Instagram has been fined €405M, or around $402 million, over its handling of data belonging to kids.
The fine, the second-largest given to a company over GDPR failures, comes via the Irish Data Protection Commission and was first reported by Politico. The fine also becomes the largest ever to be given to a Meta-owned company and was handed down over Instagram’s mishandling of children’s data including their email addresses and phone numbers.
In a statement given to Politico, Meta said that the Irish inquiry and subsequent fine were based on settings that haven’t been a part of the Instagram app for more than a year. “This inquiry focused on old settings that we updated over a year ago, and we’ve since released many new features to help keep teens safe and their information private,” a Meta spokesperson told Politico. “Anyone under 18 automatically has their account set to private when they join Instagram, so only people they know can see what they post, and adults can’t message teens who don’t follow them. We engaged fully with the DPC throughout their inquiry, and we’re carefully reviewing their final decision.”
The complaint itself relates to how children’s information was processed by business accounts on Instagram, with an inquiry finding that some accounts were being set to “public” by default, TechCrunch reports.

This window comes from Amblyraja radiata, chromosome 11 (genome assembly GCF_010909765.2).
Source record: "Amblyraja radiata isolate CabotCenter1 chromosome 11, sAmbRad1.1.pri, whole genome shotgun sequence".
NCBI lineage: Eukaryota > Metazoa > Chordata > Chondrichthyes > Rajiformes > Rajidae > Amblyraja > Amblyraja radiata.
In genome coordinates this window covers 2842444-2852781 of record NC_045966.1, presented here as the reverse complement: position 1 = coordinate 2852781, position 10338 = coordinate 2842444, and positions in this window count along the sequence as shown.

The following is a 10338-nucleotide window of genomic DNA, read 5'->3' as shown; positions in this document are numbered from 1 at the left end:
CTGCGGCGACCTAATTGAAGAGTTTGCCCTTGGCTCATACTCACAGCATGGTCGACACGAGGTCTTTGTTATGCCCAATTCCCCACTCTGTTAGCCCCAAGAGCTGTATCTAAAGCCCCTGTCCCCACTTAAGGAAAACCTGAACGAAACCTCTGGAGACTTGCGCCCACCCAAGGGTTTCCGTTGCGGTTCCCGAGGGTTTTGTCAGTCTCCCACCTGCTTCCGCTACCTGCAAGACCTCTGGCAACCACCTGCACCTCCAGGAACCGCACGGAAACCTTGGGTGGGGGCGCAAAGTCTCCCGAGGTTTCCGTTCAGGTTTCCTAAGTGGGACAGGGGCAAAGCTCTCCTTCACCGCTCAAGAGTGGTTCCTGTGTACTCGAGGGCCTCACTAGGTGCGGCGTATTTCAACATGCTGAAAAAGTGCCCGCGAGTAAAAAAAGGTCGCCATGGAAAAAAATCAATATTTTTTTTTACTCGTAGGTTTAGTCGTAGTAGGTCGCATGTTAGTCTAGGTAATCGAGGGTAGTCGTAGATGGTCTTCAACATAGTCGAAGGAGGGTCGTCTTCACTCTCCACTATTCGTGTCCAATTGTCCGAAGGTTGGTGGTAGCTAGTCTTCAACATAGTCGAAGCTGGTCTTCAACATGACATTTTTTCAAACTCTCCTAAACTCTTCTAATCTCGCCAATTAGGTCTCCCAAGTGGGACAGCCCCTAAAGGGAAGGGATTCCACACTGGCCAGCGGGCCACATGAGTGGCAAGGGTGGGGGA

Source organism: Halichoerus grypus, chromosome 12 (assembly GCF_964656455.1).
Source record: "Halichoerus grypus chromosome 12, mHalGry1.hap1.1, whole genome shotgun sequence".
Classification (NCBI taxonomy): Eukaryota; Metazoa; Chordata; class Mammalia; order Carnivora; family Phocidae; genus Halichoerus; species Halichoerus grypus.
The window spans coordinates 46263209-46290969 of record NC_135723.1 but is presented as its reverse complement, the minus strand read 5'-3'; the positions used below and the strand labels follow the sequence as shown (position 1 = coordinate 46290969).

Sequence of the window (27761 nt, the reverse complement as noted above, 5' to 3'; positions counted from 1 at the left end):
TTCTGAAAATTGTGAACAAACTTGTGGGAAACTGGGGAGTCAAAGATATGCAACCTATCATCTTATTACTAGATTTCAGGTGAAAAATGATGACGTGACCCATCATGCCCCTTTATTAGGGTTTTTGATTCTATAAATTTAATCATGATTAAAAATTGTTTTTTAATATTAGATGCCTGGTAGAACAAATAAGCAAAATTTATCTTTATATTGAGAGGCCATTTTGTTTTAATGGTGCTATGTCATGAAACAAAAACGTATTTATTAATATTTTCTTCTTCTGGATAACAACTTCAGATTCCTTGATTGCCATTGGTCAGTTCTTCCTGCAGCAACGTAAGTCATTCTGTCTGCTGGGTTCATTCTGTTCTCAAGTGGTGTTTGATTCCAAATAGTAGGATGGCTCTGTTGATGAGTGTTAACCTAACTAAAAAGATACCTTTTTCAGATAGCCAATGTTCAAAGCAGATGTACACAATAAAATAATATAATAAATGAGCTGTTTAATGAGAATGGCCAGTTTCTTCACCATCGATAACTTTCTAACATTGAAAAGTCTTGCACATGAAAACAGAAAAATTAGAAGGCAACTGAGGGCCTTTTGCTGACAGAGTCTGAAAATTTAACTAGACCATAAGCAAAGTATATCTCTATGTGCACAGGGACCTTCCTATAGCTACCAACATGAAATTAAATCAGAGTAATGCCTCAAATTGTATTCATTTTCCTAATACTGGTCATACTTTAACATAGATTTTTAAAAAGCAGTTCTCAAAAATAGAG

What will happen next remains to be seen, but despite the statement this isn’t a good look for Instagram or Meta — two companies that continue to come under pressure for their privacy and wellbeing issues, especially related to teens.
However, Instagram is right in saying that it has taken steps to protect kids and their data. It already added more robust time limits that can be controlled by parents, while people can also prevent sensitive content from being pushed into their feeds. Adults can also no longer send DMs to under-18s unless in specific circumstances, too.